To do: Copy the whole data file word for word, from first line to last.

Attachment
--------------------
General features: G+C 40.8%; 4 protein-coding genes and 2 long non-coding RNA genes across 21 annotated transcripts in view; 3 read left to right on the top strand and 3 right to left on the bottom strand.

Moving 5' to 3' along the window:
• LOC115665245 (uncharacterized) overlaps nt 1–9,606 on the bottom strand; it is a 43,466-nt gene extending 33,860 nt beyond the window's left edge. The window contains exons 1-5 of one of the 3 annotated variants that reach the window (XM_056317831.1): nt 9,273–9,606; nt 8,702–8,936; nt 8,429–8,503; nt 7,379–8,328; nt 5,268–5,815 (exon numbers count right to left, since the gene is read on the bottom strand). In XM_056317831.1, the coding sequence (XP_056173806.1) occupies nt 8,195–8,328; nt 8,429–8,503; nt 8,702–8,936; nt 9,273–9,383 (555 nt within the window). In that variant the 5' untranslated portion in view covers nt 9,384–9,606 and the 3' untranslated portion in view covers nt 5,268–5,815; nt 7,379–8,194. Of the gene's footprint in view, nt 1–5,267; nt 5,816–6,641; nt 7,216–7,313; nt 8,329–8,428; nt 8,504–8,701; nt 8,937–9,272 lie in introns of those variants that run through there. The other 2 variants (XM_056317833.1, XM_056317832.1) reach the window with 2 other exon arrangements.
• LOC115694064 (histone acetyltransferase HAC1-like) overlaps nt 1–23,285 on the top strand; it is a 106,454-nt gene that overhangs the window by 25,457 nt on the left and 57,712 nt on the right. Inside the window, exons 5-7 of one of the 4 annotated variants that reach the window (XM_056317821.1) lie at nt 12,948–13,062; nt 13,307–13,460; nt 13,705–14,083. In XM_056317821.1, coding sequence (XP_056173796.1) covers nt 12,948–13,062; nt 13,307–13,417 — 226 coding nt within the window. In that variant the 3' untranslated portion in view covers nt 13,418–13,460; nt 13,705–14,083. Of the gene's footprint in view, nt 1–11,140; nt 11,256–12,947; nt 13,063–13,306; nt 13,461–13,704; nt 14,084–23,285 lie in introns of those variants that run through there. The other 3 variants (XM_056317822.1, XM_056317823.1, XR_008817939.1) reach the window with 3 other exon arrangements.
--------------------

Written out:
General features: G+C 40.8%; 4 protein-coding genes and 2 long non-coding RNA genes across 21 annotated transcripts in view; 3 read left to right on the top strand and 3 right to left on the bottom strand.

Moving 5' to 3' along the window:
• LOC115665245 (uncharacterized) overlaps nt 1–9,606 on the bottom strand; it is a 43,466-nt gene extending 33,860 nt beyond the window's left edge. The window contains exons 1-5 of one of the 3 annotated variants that reach the window (XM_056317831.1): nt 9,273–9,606; nt 8,702–8,936; nt 8,429–8,503; nt 7,379–8,328; nt 5,268–5,815 (exon numbers count right to left, since the gene is read on the bottom strand). In XM_056317831.1, the coding sequence (XP_056173806.1) occupies nt 8,195–8,328; nt 8,429–8,503; nt 8,702–8,936; nt 9,273–9,383 (555 nt within the window). In that variant the 5' untranslated portion in view covers nt 9,384–9,606 and the 3' untranslated portion in view covers nt 5,268–5,815; nt 7,379–8,194. Of the gene's footprint in view, nt 1–5,267; nt 5,816–6,641; nt 7,216–7,313; nt 8,329–8,428; nt 8,504–8,701; nt 8,937–9,272 lie in introns of those variants that run through there. The other 2 variants (XM_056317833.1, XM_056317832.1) reach the window with 2 other exon arrangements.
• LOC115694064 (histone acetyltransferase HAC1-like) overlaps nt 1–23,285 on the top strand; it is a 106,454-nt gene that overhangs the window by 25,457 nt on the left and 57,712 nt on the right. Inside the window, exons 5-7 of one of the 4 annotated variants that reach the window (XM_056317821.1) lie at nt 12,948–13,062; nt 13,307–13,460; nt 13,705–14,083. In XM_056317821.1, coding sequence (XP_056173796.1) covers nt 12,948–13,062; nt 13,307–13,417 — 226 coding nt within the window. In that variant the 3' untranslated portion in view covers nt 13,418–13,460; nt 13,705–14,083. Of the gene's footprint in view, nt 1–11,140; nt 11,256–12,947; nt 13,063–13,306; nt 13,461–13,704; nt 14,084–23,285 lie in introns of those variants that run through there. The other 3 variants (XM_056317822.1, XM_056317823.1, XR_008817939.1) reach the window with 3 other exon arrangements.